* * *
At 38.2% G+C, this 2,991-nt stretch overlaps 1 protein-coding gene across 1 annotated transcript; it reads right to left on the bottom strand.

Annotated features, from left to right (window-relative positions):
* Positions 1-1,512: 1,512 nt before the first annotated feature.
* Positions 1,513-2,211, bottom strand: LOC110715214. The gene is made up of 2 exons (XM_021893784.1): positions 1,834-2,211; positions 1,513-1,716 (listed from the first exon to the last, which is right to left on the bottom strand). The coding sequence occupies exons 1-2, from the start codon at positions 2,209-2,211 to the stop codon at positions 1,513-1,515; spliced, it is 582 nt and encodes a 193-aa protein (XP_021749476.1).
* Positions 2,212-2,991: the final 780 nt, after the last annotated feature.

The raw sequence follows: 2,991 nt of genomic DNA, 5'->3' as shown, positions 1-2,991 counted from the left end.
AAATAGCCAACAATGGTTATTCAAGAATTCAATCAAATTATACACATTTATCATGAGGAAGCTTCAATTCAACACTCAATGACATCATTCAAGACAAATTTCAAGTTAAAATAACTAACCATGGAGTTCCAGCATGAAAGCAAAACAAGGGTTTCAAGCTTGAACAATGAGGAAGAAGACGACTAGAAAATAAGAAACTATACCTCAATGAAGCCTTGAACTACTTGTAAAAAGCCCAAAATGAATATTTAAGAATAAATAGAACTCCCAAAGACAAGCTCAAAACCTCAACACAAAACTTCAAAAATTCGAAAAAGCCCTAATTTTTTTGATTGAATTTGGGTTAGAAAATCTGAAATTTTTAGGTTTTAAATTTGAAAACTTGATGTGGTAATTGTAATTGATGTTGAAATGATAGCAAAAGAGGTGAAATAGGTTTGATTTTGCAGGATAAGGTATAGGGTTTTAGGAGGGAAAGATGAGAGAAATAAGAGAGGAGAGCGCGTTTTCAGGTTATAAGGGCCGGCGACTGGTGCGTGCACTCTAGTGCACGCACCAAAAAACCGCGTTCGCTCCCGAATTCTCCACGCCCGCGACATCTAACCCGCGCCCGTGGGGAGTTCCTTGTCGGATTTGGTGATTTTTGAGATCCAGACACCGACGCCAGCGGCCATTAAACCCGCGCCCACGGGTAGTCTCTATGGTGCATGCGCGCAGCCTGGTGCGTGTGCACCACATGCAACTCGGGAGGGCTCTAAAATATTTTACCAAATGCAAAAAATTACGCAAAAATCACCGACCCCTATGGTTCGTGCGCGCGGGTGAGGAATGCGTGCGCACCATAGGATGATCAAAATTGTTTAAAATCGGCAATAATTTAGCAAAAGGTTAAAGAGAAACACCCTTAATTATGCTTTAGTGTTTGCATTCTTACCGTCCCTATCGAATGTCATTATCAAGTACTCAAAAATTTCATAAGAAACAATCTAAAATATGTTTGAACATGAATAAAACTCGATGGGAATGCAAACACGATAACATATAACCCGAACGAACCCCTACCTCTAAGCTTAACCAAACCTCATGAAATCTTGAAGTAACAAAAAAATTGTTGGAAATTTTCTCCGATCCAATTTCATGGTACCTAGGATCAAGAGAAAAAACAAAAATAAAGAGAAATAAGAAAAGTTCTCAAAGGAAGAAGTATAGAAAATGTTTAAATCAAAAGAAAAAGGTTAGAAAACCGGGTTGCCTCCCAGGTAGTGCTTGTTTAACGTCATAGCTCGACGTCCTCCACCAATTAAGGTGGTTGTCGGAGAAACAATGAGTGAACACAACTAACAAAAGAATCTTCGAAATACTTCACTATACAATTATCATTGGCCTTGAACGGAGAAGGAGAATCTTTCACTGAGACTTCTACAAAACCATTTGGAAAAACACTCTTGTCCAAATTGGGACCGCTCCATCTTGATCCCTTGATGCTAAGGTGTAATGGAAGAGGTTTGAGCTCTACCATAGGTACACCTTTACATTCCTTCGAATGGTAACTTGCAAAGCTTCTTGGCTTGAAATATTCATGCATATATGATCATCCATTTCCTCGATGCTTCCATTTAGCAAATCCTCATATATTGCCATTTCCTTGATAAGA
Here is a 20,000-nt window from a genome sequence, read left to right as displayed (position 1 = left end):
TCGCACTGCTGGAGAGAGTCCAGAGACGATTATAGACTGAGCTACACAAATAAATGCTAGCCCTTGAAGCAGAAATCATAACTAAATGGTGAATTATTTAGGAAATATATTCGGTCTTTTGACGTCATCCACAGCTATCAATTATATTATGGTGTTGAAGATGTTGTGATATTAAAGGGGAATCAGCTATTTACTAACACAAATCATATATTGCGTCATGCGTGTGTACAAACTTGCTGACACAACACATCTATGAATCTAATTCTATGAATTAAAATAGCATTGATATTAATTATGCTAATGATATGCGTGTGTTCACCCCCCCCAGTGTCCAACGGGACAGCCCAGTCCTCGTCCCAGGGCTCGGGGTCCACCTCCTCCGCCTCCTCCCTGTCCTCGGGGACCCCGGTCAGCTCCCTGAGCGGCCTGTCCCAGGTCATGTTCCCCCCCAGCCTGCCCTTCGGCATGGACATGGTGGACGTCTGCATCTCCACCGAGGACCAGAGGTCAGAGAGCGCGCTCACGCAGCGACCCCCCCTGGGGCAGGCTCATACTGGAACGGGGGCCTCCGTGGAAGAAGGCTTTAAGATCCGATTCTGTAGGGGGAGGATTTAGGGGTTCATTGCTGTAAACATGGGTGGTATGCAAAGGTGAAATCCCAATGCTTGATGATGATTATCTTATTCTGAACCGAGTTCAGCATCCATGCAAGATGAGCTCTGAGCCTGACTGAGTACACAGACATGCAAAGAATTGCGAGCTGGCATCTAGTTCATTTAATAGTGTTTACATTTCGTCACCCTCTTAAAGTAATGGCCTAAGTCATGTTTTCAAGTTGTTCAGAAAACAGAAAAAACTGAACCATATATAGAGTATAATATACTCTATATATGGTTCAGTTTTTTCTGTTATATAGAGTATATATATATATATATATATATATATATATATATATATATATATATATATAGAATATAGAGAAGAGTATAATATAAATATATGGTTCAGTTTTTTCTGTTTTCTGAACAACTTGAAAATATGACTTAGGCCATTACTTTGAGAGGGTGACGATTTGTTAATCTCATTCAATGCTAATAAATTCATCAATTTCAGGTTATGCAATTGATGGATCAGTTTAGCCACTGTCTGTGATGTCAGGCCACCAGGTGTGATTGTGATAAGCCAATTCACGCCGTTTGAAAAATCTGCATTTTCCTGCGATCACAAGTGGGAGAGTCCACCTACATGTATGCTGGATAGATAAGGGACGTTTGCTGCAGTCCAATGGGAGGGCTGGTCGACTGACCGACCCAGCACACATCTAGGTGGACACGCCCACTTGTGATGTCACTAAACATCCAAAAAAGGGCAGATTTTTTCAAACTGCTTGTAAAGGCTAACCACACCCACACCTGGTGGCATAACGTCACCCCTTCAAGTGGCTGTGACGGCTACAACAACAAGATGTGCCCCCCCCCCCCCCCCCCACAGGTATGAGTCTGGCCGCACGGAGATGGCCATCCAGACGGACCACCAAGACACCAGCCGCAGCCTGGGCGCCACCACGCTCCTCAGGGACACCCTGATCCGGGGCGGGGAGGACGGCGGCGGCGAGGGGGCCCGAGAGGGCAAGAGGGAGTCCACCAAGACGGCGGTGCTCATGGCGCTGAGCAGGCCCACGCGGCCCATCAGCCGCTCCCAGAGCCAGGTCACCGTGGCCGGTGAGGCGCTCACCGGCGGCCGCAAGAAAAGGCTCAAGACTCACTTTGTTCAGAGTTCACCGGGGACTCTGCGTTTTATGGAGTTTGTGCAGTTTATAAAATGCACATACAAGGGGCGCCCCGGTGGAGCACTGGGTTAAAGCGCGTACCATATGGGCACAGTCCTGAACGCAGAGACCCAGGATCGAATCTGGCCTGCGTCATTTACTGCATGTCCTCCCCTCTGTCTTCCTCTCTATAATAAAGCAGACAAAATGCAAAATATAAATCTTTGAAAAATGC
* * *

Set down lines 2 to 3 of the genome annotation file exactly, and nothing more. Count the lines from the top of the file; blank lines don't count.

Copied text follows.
Annotated features, from left to right (window-relative positions):
* Positions 1-1,512: 1,512 nt before the first annotated feature.